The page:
Mohanlal Ishwardas Modi Haveli

In Rajasthan Shekhawati comes across as a repository of rare art forms. This exquisite art form has remained trapped to its origin and has succeeded in becoming one of the major tourist attractions. Havelis and Mahals in Shekhawati boast of extremely beautiful wall and ceiling paintings. Many of them depict the lost traditions where as some of them clearly portray the advancement of society.


Jhunjhunu in Shekhawati region typically is famous for its grand Havelis. Jhunjhunu was founded by Kayamkhani Navabs around 15th century. It was ruled by them till it was taken over by the Rajput ruler Sardul Singh in 1730 AD. He ruled the town successfully till independence. Mohanlal Ishwardas Modi haveli counts among one of the most exquisite and sought after havelis of Jhunjhunu. It is particularly famous for its Lord Krishna paintings.


Mohanlal Ishwardas Modi Haveli was built by Mohanlal Ishwardas in late 19th century. He was a wealthy and eminent merchant of Jhunjhunu. Touring of this haveli gives quite a fair idea of the effort and expenditure that has gone in the designing and embellishment of this building. Shekhawati region in whole has been home to many such affluent traders who made considerable wealth after the facilitation of transport system by the British. The well connected transport system impaired these traders with feasible options of frequent trading in their hometowns.

Jhunjhunu has many such havelis which were used as residence by these businessmen. Mohanlal Ishwardas Haveli also happens to be one of them. These havelis were constructed with the special motive of accommodating their huge and widespread families as well as signifying their wealth and prosperity.

Haveli Architecture:

Mohanlal Ishwardas Haveli is one of the major tourist spot is Jhunjhunu. The fine art form and Lord Krishna Depiction has been able to catch the attention of visitors over years now. This Haveli lies on the north side of the Nehru Bazaar. It was constructed somewhere in 1896 and is famous for its rare and beautiful wall paintings. Haveli opens to a massive wooden carved gate. The huge wooden gate has an opening into a courtyard which then opens into smaller courtyard. The smaller courtyard is surrounded by several rooms and verandahs.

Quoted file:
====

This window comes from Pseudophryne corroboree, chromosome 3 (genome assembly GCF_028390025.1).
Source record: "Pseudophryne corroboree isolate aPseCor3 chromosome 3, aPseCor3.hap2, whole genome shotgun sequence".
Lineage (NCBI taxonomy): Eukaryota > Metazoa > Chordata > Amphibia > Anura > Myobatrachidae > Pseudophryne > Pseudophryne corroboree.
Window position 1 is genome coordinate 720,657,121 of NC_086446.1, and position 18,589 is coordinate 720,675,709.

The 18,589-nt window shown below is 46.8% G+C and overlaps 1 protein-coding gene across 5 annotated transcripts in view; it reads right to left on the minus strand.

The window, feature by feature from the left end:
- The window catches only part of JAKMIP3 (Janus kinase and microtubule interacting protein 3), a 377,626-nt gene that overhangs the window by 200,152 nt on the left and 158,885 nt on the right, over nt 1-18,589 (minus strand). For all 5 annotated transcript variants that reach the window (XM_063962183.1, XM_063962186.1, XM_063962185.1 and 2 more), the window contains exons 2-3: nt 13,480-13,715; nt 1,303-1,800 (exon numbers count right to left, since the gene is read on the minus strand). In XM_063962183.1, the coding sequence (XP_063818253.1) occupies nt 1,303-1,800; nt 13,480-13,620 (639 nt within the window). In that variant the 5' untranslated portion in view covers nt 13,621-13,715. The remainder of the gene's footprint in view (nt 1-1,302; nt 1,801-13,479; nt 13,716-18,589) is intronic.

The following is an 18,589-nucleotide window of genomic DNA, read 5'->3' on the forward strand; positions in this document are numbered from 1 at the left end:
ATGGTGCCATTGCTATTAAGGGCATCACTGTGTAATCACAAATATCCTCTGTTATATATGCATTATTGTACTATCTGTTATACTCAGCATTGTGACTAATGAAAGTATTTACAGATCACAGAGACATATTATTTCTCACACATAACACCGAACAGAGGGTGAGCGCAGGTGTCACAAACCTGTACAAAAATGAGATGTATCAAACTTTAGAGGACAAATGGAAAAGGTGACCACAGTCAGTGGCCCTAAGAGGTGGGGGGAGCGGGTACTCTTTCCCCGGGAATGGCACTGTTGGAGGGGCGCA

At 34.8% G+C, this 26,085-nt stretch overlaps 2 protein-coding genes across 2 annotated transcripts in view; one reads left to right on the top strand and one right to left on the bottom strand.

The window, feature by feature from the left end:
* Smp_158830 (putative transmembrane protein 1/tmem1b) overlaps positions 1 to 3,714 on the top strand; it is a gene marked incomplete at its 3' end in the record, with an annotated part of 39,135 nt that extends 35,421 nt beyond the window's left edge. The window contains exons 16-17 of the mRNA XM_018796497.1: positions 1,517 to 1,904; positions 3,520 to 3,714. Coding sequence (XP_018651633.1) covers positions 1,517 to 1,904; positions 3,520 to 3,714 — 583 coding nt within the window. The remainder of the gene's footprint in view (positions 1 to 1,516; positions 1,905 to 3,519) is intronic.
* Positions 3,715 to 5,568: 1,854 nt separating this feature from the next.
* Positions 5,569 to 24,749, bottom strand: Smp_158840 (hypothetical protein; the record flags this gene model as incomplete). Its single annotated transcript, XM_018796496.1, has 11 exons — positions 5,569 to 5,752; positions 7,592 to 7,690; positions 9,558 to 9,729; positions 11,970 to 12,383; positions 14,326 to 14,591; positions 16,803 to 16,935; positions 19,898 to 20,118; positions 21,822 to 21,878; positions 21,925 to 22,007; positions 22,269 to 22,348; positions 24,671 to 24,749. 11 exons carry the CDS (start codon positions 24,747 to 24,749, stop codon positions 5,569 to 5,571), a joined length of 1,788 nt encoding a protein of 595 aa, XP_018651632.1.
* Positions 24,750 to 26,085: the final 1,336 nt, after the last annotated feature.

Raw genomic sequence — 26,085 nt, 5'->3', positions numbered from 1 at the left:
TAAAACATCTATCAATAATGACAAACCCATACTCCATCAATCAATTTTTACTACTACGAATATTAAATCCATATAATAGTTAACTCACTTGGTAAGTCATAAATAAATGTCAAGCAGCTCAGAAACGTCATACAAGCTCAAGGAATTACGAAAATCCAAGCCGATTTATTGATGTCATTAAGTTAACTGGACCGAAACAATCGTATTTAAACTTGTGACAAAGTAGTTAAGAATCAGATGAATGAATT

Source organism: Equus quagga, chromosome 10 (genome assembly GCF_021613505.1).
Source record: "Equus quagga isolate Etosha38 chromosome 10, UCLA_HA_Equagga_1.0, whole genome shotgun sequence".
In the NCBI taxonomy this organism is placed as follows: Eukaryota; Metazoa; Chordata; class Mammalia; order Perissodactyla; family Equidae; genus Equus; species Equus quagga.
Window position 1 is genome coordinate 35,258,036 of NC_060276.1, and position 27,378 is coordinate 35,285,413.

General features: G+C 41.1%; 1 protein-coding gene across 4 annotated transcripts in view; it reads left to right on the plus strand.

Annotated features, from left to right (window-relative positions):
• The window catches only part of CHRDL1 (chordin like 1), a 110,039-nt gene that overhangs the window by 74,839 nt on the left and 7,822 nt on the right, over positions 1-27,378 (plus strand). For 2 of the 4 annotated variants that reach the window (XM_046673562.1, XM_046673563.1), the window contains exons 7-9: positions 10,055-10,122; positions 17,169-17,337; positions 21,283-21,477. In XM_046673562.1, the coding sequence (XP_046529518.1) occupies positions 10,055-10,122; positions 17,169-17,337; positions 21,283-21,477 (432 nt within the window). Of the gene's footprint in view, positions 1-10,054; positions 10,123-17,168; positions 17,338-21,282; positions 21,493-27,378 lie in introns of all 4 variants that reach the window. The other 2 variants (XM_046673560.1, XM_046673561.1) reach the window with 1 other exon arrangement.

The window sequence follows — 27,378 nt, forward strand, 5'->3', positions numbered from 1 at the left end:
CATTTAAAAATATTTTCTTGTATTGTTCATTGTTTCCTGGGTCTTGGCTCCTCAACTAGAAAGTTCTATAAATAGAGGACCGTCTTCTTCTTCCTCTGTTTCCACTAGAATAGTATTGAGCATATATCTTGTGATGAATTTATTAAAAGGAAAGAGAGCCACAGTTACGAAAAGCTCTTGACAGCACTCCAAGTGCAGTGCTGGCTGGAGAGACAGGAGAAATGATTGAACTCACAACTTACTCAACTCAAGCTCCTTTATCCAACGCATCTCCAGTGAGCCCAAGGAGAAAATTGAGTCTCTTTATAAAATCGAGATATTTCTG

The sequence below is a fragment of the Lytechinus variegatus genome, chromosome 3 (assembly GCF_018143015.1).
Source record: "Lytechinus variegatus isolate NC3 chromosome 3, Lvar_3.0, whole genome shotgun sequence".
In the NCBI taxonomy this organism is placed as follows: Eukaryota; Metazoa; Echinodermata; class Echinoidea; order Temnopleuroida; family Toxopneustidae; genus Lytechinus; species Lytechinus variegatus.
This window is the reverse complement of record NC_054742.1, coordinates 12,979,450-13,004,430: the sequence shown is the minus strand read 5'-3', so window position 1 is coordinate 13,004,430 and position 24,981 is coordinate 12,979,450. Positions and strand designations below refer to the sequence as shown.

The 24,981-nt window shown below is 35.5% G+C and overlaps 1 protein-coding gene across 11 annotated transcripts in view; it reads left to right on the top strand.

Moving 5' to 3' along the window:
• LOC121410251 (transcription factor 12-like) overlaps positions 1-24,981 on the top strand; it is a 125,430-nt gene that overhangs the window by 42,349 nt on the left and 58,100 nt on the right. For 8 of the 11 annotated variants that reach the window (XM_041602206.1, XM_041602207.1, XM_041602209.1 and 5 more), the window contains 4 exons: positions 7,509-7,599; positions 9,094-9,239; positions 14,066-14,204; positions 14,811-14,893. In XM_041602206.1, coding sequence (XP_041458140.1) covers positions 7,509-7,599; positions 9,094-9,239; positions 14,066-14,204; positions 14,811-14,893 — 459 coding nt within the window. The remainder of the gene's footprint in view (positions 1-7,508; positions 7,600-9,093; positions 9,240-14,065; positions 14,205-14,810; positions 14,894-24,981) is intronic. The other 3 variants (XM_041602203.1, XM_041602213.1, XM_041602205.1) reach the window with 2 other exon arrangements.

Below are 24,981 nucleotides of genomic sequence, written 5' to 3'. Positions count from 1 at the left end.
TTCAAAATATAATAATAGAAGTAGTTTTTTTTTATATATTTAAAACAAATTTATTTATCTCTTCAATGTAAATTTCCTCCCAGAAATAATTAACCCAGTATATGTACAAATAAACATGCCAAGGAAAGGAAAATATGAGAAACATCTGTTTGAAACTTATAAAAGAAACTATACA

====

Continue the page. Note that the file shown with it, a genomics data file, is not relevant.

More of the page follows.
Wall Paintings:

Mohanlal Ishwardas Modi Haveli has wall paintings famous for portraying the life and past time of Lord Krishna. These paintings are extremely descriptive and exhibit praiseworthy craftsmanship of Shekhawati region during late 18th century.


Some of these frescos show Lord Krishna stealing butter. Some of these show him hiding away the clothes of Gopis while they are bathing in the river. In this picture Krishna can be seen hiding away on a tree with Gopi’s saree around him. The depiction of Lord Krishna’s leela is the most popular murals of Rajasthan. Artists have taken special plunge in painting havelis with these frescos of Krishna in various vibrant colors and moods. In the front facade of Mohanlal Ishwardas Modi haveli you would be able to see the inevitable train, which depicts the up gradation of modern inputs of art. Just adjacent, on a smaller arch a British imperial figure can be seen. This includes monarch and judges in royal robes. On the opposite side of this arch the paintings of Indian rulers and Nawab can be seen. Apart from these frescos there are also some fine mirror and glass tile work. Interestingly, in the inner courtyard one can witness the hierarchy of the living beings in form of paintings. In this hierarchy idols can be seen in the upper most bands, human beings in the middle and animals along with flowers in the bottom band.

Mohanlal Ishwardas Modi haveli runs the story of lost talents and precious art forms. It is surely counted among Jhunjhunu’s most sought after and most visited havelis. If exploring Shekhawati region, then apart from Rani Sati Mandir, the havelis of Jhunjhunu undoubtedly offer a beautiful treat to all tourists which should not be missed.

Leave a Reply

You can use these HTML tags

<a href="" title=""> <abbr title=""> <acronym title=""> <b> <blockquote cite=""> <cite> <code> <del datetime=""> <em> <i> <q cite=""> <s> <strike> <strong>